Wartimes tend to provoke an odd mix of certainties and ambivalences about who we are, and what we need to defend. So, too, do war mentalities reinforce representations of collective virtues and vices that appear as unflappable as they sometimes seem foolish. This is particularly true of comic representations, and it goes for everything from war posters to wartime editorial cartoons. This talk will provide a rundown of a recently published book Caricature and National Character: The United States at War and a consideration of U.S. war culture in the comic looking glass.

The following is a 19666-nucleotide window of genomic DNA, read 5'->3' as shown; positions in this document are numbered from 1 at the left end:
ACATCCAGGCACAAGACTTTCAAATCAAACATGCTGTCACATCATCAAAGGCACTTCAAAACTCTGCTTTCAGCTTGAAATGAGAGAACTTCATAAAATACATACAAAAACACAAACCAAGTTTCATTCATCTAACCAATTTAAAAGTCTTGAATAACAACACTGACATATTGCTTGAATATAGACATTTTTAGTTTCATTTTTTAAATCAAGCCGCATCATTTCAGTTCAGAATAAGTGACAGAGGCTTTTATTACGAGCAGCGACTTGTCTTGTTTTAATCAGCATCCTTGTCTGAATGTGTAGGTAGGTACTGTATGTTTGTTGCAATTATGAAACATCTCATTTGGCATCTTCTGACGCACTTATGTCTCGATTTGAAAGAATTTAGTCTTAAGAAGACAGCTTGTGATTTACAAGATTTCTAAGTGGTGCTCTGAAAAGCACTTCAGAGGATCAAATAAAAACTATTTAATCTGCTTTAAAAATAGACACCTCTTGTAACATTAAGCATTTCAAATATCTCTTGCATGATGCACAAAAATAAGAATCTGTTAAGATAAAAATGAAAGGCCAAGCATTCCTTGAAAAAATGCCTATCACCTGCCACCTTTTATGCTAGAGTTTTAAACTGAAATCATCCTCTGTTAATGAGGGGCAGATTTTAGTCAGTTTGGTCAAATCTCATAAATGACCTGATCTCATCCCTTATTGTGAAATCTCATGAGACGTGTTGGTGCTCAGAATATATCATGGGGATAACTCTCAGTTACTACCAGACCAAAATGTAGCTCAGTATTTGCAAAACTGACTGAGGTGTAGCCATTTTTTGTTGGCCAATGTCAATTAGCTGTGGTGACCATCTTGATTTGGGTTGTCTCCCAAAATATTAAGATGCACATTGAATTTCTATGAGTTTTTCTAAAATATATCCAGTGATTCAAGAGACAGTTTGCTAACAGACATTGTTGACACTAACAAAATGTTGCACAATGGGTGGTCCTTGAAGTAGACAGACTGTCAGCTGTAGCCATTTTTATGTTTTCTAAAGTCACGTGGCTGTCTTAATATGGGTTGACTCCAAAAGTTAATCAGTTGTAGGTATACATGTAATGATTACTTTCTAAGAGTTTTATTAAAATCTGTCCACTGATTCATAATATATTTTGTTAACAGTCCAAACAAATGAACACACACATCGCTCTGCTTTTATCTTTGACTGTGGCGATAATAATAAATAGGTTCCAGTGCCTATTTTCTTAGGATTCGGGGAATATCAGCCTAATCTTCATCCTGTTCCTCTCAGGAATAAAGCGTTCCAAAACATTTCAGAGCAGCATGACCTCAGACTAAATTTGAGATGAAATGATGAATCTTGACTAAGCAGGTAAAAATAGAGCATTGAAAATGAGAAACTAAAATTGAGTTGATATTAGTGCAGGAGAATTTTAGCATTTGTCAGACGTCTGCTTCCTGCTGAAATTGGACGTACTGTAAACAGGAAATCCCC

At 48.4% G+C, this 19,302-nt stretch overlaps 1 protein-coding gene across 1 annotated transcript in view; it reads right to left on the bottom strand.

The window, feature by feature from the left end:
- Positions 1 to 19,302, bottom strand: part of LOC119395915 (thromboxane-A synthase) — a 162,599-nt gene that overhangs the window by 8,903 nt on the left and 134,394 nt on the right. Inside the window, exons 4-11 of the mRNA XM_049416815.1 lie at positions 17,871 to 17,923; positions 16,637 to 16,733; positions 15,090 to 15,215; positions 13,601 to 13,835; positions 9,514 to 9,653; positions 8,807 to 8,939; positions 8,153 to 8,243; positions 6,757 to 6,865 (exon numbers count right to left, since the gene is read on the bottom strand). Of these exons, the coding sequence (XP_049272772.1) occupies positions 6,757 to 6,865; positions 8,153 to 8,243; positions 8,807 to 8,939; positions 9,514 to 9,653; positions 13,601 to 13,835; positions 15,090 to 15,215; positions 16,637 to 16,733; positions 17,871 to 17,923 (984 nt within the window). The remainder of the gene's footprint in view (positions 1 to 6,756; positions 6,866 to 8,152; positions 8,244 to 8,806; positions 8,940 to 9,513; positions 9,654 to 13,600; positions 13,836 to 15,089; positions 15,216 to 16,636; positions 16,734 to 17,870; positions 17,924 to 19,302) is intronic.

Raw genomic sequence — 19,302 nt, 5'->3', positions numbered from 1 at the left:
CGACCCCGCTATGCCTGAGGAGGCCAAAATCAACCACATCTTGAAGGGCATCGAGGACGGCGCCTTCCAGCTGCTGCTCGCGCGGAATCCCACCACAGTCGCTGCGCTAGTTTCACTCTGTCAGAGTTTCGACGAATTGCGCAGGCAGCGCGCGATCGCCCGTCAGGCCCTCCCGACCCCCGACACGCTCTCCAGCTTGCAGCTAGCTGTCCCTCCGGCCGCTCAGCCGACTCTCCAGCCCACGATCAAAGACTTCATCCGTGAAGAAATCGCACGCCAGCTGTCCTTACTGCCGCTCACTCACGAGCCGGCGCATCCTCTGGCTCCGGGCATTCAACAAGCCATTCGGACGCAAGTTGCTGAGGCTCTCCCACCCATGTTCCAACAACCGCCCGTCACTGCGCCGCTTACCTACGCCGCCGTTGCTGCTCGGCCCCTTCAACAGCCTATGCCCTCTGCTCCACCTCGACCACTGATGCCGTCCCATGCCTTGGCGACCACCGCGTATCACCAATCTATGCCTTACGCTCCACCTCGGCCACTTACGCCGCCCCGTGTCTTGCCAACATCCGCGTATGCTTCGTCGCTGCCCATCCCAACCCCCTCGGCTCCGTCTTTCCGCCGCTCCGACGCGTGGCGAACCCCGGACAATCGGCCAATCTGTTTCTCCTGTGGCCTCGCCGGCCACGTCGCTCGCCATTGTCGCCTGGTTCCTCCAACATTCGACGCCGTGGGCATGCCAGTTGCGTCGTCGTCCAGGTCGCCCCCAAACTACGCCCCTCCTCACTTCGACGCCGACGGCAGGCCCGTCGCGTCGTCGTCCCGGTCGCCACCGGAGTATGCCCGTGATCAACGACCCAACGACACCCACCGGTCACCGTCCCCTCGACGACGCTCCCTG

Chris Gilbert is Assistant Professor of English in the areas of Communication & Media at Assumption University. In addition to his book Caricature and National Character: The United States at War (published by Penn State University Press), he is the author of numerous articles and essays, most of which look at the role of humor in cultural politics and particularly comic responses to controversies and conflicts around matters of collective identity. These publications appear in a variety of leading journals including Studies in American Humor, The Quarterly Journal of Speech, Rhetoric Society Quarterly, Communication & Critical/Cultural Studies, Text & Performance Quarterly, Critical Studies in Media Communication, Philosophy & Rhetoric, and more, as well as in several edited volumes.